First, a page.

We’ve been talking about the essentials of an Ecosystem Garden for wildlife in the past several weeks. These are habitat elements critical to the wildlife you’d like to share your space with.
In part 1 we discussed Ecosystem Gardening Essentials: Provide Food For Wildlife
In part 2 we talked about Ecosystem Gardening Essentials: Provide Water for Wildlife.
In part 4 we learned about Ecosystem Gardening Essentials: Provide Safe Places to Raise Young.
Today we’re going to talk about the essential wildlife habitat element of shelter.
And shelter means more than just hanging a few birdhouses (although I have Chickadees who find shelter from the winter elements in the birdhouses in my wildlife garden).
What does shelter for wildlife include in your wildlife garden? The wildlife in our gardens need to have safe places to hide from predators, get out of heat, wind, rain, snow, and frigid temperatures
Trees and Shrubs
Trees are one of the biggest bangs for your buck in your wildlife garden as they provide not only food for so many species, but they are also the best form of shelter you can provide to keep them safe, warm, and dry.
Trees create wonderful windbreaks, not only for wildlife, but also to keep your home warmer in winter.
Native evergreen trees, such as Pines, provide shelter from the elements, and food for many different species.
Adding more native trees and shrubs to your garden will ensure that many different critters will find food and shelter in your wildlife haven. For a little help in choosing the best trees and shrubs for your site, see Top 10 Best Woody Plants for Your Ecosystem Garden.
Brush piles are a very important habitat element for many different kinds of wildlife. They provide cover from predators and places for nests, escape routes, and dens. Many insects are attracted to this pile of decomposing wood, which provides a bounty of food for birds, amphibians, reptiles, and mammals.
An amazing array of wildlife makes their home in the leaf litter, including spiders, many butterflies and moths in various life stages, other insects, salamanders, frogs and toads, and other wildlife. One of the biggest joys of my life is watching the many birds who spend all winter and spring picking through my leaves in search of something good to eat.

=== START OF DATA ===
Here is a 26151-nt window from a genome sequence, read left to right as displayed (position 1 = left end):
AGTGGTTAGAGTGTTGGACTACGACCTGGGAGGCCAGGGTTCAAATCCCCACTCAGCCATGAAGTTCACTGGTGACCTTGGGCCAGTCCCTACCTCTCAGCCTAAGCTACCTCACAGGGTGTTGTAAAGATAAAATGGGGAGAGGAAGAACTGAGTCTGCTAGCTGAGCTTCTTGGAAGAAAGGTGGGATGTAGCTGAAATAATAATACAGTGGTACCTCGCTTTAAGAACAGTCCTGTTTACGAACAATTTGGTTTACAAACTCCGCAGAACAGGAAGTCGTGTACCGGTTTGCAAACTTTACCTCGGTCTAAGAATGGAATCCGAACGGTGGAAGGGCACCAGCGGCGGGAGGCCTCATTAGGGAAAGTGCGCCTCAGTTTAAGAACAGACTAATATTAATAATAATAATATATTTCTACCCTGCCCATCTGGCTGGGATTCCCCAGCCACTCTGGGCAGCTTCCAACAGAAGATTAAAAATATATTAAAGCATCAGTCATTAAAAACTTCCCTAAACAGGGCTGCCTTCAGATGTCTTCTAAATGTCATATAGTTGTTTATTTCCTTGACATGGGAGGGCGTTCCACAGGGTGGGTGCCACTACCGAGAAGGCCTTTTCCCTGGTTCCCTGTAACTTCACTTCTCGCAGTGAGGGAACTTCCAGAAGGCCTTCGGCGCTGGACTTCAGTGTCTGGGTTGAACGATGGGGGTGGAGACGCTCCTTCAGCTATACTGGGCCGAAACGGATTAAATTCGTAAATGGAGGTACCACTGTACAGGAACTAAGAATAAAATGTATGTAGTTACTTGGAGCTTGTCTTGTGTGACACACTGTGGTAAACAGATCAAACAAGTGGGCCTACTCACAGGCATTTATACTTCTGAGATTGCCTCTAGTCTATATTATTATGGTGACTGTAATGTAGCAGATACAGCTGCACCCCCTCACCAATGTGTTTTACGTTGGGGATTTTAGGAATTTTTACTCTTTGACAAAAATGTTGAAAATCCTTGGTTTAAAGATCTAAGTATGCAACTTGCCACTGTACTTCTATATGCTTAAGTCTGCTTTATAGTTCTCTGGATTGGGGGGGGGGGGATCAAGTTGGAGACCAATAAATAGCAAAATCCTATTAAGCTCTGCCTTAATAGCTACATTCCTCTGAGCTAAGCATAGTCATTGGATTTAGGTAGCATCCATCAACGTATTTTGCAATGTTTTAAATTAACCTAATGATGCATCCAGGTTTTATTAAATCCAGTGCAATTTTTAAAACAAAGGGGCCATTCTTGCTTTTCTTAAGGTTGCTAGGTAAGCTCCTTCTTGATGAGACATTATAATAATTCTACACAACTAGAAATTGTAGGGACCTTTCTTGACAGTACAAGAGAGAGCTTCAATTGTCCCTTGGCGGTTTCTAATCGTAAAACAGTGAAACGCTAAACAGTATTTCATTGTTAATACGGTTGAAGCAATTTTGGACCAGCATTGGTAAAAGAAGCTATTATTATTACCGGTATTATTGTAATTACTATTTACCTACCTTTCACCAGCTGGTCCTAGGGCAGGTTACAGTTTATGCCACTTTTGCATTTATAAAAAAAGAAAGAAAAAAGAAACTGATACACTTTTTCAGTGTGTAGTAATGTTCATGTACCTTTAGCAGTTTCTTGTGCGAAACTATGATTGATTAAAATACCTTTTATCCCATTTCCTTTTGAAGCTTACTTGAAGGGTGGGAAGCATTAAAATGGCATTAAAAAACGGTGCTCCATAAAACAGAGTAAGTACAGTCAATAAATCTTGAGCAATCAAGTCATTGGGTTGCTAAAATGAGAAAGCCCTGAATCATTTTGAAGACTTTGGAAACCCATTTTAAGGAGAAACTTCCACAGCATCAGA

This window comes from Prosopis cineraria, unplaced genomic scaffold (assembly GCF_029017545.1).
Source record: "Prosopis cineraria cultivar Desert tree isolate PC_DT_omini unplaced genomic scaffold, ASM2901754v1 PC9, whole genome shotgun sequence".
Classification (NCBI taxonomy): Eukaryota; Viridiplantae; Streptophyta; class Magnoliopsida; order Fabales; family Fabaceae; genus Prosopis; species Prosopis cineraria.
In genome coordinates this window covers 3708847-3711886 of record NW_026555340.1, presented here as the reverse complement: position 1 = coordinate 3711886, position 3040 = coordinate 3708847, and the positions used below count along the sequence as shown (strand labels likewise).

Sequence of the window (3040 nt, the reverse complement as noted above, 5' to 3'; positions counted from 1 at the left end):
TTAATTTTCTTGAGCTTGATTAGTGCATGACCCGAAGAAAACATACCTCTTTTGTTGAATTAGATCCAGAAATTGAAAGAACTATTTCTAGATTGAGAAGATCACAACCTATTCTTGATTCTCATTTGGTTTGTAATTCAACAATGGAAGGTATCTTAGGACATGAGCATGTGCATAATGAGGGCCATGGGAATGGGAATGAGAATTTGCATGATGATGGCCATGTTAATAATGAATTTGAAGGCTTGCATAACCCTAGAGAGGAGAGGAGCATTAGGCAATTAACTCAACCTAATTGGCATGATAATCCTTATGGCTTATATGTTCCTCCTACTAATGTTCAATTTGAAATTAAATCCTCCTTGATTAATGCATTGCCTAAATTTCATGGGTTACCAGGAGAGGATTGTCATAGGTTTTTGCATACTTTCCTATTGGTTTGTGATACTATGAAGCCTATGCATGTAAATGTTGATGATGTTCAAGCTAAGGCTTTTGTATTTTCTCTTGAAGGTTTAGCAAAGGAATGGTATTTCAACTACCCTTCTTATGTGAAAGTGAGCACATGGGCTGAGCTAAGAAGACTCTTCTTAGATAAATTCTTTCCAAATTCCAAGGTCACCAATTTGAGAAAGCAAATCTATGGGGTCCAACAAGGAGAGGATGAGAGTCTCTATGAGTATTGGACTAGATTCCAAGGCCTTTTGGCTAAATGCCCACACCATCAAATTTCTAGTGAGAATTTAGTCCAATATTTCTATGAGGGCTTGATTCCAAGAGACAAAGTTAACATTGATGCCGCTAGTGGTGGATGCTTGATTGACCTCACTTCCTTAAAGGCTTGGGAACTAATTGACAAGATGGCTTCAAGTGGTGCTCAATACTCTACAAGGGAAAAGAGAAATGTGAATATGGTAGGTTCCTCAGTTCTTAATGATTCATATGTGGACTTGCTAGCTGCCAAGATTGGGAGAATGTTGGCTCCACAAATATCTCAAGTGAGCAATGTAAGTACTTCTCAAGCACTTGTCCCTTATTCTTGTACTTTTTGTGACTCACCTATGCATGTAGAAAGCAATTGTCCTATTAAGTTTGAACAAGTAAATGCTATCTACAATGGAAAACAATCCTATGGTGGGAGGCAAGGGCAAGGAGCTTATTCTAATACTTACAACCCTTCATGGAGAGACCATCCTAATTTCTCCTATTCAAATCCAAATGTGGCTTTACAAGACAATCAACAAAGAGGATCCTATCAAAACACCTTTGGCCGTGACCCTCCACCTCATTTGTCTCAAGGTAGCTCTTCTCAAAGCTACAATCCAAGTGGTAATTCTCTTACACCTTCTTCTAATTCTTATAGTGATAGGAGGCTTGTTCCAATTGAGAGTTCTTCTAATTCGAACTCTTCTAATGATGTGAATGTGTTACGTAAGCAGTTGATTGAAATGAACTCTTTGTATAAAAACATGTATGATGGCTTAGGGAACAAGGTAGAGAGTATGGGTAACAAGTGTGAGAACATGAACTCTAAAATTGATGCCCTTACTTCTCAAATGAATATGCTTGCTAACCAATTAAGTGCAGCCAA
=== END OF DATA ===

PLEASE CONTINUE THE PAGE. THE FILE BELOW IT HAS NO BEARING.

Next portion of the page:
My friend Pat Sutton had this to say about the value of the leaves:
Rake leaves? Never! Once I learned that so many of our butterflies (and moths) winter in leaf litter as partially grown caterpillars or as a chrysalis, I abandoned even the thought of raking
Our own Ellen Sousa put it this way:
Leaf litter is also valuable habitat for many forms of beneficial garden wildlife, including predatorial insects, butterfly caterpillars, springtails, mites, as well as the many birds who scratch around in leaves eating all those bugs and insects.
And Heather Holm put it this way:
Leaves provide habitat for so many organisms during the different stages of their lifecycles. Without a good layer of leaf litter left on the ground, we are severing so many of the connections in the food and plant web in our ecosystems. Leaves provide much-needed protection from cold temperatures during the winter months, as well as the fluctuating freeze-thaw cycles.
Add More Shelter to Your Wildlife Garden
Providing shelter for wildlife in your garden is easy when you understand what these animals need. You will be helping them stay safe from predators and providing protection from extremes of heat and cold, wind and rain.
What’s your favorite way of providing shelter for wildlife in your garden?
Carole Sevilla Brown lives in Philadelphia, PA, and she travels the country speaking about Ecosystem Gardening for Wildlife. Check out her new free online course Ecosystem Gardening Essentials, 15 free lessons delivered to your inbox every week.
© 2011 – 2012, Carole Sevilla Brown. All rights reserved. This article is the property of BeautifulWildlifeGarden.com If you are reading this at another site, please report that to us